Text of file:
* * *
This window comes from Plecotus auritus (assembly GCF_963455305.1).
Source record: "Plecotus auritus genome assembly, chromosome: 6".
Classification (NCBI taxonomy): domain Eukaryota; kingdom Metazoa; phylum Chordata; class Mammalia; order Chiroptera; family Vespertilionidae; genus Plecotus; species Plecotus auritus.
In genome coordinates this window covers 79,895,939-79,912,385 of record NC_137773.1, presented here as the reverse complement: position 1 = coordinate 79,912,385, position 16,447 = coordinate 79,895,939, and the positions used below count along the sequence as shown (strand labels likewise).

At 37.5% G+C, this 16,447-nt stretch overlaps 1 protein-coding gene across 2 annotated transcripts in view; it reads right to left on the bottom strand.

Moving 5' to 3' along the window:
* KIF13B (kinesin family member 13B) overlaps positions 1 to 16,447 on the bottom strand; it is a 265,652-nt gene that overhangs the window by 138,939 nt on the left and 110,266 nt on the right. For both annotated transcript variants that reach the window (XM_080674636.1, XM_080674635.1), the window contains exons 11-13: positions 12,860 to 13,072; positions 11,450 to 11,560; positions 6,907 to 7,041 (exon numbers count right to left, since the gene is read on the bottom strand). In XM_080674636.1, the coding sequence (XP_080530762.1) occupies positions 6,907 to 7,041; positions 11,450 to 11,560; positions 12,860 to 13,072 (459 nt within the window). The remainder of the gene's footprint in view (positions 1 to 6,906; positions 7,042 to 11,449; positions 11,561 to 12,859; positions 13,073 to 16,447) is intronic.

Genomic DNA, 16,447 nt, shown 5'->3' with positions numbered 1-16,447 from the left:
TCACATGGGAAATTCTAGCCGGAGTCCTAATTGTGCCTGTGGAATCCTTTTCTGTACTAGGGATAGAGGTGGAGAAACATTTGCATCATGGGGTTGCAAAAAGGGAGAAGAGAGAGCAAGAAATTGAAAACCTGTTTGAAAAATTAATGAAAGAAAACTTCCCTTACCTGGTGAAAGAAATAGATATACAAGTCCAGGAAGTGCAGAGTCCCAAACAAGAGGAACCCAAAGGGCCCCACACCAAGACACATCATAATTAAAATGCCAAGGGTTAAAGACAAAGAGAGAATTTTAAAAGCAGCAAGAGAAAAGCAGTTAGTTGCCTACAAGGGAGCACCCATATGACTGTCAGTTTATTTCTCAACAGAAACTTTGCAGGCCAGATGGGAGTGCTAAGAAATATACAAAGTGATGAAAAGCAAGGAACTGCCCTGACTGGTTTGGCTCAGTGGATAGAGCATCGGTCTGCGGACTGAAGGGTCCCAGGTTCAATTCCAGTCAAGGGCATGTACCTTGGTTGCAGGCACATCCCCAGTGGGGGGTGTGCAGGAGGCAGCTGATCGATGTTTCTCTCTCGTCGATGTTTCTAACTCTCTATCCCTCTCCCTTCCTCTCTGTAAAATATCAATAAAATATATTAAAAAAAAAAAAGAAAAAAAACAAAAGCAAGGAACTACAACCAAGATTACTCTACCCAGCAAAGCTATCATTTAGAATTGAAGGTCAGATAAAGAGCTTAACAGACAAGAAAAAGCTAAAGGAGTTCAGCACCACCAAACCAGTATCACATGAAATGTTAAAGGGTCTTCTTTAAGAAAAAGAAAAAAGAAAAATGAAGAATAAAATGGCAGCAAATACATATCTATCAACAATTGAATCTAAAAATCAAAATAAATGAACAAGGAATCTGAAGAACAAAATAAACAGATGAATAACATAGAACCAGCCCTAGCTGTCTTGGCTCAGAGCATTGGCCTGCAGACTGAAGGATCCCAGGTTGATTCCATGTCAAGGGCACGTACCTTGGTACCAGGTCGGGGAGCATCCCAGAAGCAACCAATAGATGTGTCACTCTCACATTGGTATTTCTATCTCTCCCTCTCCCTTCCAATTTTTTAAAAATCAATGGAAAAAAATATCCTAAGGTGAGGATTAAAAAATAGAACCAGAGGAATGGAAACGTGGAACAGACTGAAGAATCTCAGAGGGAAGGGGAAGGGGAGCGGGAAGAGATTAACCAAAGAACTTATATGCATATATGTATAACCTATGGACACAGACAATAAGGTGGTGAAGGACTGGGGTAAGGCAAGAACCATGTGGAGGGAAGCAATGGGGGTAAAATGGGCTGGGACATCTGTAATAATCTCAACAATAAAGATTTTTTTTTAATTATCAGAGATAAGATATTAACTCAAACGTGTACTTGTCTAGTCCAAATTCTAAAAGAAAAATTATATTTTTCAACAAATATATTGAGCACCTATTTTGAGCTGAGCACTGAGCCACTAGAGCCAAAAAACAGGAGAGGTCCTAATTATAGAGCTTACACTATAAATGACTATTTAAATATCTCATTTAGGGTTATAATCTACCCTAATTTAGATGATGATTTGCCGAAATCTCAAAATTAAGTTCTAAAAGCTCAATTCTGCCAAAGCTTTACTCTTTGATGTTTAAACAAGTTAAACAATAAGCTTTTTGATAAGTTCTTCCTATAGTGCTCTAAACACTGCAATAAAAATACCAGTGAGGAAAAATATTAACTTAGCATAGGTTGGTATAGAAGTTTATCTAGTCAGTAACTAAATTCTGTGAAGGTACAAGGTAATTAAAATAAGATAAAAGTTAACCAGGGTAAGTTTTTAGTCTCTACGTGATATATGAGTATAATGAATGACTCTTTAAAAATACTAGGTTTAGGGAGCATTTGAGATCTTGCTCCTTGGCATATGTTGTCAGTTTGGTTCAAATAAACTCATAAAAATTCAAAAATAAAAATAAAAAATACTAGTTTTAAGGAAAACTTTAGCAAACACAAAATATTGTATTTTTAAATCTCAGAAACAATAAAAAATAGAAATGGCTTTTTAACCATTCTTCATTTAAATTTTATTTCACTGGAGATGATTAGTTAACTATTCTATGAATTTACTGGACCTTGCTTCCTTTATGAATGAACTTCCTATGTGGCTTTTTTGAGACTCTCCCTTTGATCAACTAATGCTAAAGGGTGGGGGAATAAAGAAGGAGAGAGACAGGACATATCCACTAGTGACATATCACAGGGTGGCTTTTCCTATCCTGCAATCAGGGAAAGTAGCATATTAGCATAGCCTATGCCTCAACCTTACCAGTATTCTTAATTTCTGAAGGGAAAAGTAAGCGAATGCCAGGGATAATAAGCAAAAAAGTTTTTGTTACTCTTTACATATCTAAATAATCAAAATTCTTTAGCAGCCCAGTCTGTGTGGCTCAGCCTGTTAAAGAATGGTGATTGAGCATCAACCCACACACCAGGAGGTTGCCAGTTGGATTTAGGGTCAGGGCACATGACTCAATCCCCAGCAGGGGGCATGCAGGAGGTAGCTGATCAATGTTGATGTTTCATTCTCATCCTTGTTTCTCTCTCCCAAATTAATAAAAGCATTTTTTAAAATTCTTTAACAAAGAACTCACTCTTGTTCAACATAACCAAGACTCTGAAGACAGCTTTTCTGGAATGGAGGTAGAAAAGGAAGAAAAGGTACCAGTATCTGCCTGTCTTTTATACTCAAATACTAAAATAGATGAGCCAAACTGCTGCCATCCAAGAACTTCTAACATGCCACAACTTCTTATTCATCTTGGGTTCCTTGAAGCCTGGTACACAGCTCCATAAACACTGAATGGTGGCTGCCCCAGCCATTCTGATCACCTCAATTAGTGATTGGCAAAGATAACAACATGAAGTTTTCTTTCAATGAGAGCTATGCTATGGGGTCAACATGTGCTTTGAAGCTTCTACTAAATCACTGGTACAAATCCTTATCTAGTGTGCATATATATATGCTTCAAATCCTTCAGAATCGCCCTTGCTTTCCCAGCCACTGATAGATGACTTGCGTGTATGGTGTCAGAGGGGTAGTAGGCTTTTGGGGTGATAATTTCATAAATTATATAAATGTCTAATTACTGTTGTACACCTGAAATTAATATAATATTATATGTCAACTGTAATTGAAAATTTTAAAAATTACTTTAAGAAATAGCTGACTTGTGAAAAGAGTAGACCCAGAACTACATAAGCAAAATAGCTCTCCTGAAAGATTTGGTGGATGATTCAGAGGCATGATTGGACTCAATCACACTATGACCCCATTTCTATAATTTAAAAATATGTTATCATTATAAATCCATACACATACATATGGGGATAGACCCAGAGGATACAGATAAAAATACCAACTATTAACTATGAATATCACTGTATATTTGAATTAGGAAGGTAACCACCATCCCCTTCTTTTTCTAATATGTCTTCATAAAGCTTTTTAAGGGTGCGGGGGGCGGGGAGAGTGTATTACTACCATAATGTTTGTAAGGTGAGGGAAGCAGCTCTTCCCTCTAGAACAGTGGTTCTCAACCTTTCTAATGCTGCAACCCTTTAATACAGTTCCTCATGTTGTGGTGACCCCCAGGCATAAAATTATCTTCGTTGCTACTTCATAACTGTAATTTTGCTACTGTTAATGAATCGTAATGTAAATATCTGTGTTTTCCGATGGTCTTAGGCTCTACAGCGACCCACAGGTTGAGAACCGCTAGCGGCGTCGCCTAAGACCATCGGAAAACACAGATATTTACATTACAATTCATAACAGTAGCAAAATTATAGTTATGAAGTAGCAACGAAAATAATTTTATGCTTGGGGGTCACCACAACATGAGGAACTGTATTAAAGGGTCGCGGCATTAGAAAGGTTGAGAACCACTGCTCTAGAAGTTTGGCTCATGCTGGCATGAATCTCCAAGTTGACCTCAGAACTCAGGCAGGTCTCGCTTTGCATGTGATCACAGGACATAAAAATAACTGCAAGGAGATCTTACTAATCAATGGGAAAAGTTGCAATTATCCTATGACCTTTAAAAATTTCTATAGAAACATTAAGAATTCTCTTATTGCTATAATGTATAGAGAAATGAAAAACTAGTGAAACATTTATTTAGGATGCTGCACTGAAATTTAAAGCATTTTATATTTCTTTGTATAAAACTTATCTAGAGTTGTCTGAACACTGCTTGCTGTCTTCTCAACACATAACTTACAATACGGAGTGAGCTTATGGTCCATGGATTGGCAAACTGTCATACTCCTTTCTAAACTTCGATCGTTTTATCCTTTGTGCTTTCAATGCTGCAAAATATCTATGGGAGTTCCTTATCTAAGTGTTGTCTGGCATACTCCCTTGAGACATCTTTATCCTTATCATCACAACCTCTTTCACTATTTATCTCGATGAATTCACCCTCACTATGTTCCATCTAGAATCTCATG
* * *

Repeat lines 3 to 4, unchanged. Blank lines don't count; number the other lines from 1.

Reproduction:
Classification (NCBI taxonomy): domain Eukaryota; kingdom Metazoa; phylum Chordata; class Mammalia; order Chiroptera; family Vespertilionidae; genus Plecotus; species Plecotus auritus.
In genome coordinates this window covers 79,895,939-79,912,385 of record NC_137773.1, presented here as the reverse complement: position 1 = coordinate 79,912,385, position 16,447 = coordinate 79,895,939, and the positions used below count along the sequence as shown (strand labels likewise).